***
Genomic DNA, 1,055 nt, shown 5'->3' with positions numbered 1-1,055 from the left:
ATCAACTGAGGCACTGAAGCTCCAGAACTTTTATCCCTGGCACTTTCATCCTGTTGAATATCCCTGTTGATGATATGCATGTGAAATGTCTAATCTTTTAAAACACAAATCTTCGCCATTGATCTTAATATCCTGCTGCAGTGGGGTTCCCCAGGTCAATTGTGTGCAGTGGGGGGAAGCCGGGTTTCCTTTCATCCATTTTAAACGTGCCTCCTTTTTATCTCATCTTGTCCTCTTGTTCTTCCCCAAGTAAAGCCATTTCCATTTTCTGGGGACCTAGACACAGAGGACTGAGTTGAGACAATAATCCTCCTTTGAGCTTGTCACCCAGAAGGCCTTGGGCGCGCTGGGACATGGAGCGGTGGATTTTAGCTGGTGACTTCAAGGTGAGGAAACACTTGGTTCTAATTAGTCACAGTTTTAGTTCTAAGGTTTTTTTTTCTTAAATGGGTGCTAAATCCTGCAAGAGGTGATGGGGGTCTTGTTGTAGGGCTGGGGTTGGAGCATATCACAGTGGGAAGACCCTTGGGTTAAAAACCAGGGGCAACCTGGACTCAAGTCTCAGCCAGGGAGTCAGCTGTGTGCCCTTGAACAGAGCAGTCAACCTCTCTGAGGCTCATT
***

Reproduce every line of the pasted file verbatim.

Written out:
Genomic DNA, 1,055 nt, shown 5'->3' with positions numbered 1-1,055 from the left:
ATCAACTGAGGCACTGAAGCTCCAGAACTTTTATCCCTGGCACTTTCATCCTGTTGAATATCCCTGTTGATGATATGCATGTGAAATGTCTAATCTTTTAAAACACAAATCTTCGCCATTGATCTTAATATCCTGCTGCAGTGGGGTTCCCCAGGTCAATTGTGTGCAGTGGGGGGAAGCCGGGTTTCCTTTCATCCATTTTAAACGTGCCTCCTTTTTATCTCATCTTGTCCTCTTGTTCTTCCCCAAGTAAAGCCATTTCCATTTTCTGGGGACCTAGACACAGAGGACTGAGTTGAGACAATAATCCTCCTTTGAGCTTGTCACCCAGAAGGCCTTGGGCGCGCTGGGACATGGAGCGGTGGATTTTAGCTGGTGACTTCAAGGTGAGGAAACACTTGGTTCTAATTAGTCACAGTTTTAGTTCTAAGGTTTTTTTTTCTTAAATGGGTGCTAAATCCTGCAAGAGGTGATGGGGGTCTTGTTGTAGGGCTGGGGTTGGAGCATATCACAGTGGGAAGACCCTTGGGTTAAAAACCAGGGGCAACCTGGACTCAAGTCTCAGCCAGGGAGTCAGCTGTGTGCCCTTGAACAGAGCAGTCAACCTCTCTGAGGCTCATT